KANDAHAR, Afghanistan – A helicopter crash in Afghanistan that killed three soldiers, two of them Canadian, apparently occurred when the chopper clipped a security wall while trying to manoeuvre in a blinding cloud of dust, The Canadian Press has learned.
Sources familiar with the tragedy said the Griffon C-146 smashed to the ground and burst into flames.
The crash on Monday killed Master Cpl. Pat Audet, 38, of Montreal, a flight engineer, and Cpl. Martin Joannette, 25, a gunner from St-Calixte, Que. British Capt. Ben Babington-Browne, 27, from the 22 Engineer Regiment, Royal Engineers, was also killed.
Three other Canadians aboard were hurt, one seriously.
It is common in parched southern Afghanistan for helicopters landing or departing at operating bases to become engulfed in the dust whipped up by their rotors.
With a second Griffon in the air nearby, the pilot lifted off and struggled to orient the helicopter in the whirled-up dust storm compounded by gusty conditions that cut visibility essentially to zero, the sources said.
The helicopter veered too close to the reinforced security perimeter, which is designed to ward off suicide bombers and direct fire from insurgents.
Military authorities have declined to talk officially about the circumstances of the crash as an Air Wing investigation has been launched. They will only say publicly that enemy action had been ruled out, despite Taliban claims of having shot down the craft.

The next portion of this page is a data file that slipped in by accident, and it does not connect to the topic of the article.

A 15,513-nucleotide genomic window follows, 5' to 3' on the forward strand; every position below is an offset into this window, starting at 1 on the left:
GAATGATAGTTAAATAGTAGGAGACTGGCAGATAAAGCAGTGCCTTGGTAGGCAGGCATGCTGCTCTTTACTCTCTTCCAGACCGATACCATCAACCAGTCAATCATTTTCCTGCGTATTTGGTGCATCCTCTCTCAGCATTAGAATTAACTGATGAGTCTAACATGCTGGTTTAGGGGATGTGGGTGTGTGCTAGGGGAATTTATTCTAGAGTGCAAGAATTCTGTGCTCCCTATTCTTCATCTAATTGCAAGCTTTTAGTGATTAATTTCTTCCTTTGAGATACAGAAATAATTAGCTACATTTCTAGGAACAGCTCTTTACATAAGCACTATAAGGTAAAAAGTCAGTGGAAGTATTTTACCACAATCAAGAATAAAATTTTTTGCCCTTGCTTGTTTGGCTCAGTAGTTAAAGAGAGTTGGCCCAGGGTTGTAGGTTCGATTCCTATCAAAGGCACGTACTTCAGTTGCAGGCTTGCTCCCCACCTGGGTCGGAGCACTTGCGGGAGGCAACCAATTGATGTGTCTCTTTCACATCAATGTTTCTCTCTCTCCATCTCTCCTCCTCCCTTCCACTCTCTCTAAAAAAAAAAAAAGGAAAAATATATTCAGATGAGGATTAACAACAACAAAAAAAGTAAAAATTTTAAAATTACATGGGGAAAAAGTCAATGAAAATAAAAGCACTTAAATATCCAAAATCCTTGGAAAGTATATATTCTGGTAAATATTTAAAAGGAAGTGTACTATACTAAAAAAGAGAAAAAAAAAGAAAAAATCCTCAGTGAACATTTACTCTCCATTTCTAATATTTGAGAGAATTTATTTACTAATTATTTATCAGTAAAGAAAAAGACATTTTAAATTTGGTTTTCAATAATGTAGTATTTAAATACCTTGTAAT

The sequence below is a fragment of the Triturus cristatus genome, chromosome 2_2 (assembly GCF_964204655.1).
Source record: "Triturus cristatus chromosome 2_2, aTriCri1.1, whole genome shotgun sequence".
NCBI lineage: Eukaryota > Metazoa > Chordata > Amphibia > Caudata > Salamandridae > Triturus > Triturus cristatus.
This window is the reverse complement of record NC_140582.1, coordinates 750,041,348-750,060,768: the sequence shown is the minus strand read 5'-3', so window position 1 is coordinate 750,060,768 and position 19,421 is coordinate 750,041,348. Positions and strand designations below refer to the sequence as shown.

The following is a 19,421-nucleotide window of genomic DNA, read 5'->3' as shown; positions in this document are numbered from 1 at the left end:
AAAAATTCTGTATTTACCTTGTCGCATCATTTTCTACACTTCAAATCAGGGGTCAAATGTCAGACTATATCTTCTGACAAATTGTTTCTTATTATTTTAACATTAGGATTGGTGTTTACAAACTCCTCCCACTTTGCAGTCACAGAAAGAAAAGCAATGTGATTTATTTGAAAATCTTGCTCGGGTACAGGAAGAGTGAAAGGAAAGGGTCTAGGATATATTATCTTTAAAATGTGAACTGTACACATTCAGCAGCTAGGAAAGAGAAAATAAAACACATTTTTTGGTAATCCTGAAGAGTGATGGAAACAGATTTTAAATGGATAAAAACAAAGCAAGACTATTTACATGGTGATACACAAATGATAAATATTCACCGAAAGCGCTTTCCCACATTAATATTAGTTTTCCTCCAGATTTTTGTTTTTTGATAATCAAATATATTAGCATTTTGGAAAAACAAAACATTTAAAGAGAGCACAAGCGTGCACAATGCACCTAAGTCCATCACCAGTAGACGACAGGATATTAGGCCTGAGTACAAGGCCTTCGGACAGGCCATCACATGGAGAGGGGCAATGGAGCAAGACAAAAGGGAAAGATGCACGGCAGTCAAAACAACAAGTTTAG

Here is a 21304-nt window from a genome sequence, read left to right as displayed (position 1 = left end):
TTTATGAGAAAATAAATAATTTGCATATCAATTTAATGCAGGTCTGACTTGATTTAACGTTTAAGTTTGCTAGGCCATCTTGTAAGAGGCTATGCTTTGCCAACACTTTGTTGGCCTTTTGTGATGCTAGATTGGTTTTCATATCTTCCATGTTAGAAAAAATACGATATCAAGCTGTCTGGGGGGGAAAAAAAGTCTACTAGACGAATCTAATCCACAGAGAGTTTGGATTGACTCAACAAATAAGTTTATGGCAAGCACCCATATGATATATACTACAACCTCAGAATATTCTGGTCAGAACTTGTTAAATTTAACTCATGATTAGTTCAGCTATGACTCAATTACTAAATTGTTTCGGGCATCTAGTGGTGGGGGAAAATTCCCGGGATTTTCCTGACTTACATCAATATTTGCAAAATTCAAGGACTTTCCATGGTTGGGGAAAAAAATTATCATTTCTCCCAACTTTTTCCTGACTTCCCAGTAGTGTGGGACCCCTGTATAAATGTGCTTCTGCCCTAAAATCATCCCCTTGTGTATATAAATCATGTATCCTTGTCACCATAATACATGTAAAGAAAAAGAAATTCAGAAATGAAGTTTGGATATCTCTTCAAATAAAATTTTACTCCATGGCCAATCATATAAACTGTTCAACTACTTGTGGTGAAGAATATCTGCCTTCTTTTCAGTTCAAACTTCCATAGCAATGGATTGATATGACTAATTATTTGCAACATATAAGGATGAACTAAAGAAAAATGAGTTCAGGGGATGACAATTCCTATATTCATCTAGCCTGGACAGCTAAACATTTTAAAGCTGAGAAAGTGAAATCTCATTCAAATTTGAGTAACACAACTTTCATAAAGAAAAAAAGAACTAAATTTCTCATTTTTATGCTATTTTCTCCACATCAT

The sources said the chopper that was already in the air may have contributed to the adverse conditions surrounding the crash. They stressed that the formal probe may yet uncover other factors that led to the tragedy.
The two pilots in the downed chopper survived. Canadian military rules bar publication of the names of deployed flight crew.
The two choppers, part of Canadian Helicopter Force Afghanistan based at Kandahar Airfield, had flown to a remote American forward operating base in the Tarnak va Jaldak district of southwest Zabul province, about 80 kilometres northeast of Kandahar city.
The flight just outside Canada’s normal area of operations in Kandahar province was to pick up the British engineer.
Under normal operating protocols – essentially for reasons of security – the Griffons fly in pairs, allowing them to keep an eye on each other. The crews depend heavily on sight to know where the other is at any given moment, and the flying itself also relies to a significant degree on visual orientation.
“We feel mixed emotions of pain and frustration,” Lt.-Col. Marc Bigaouette, commander of the helicopter force constituted little more than six months ago, said Tuesday.
“The incident … was not expected.”
Like other military officials, Bigaouette refused to discuss the circumstances of the crash, citing the investigation.
Audet and Joannette were expected to be repatriated on Thursday.
Their deaths brought to 124 the number of soldiers killed since Canada joined the international stabilization effort in Afghanistan in 2002.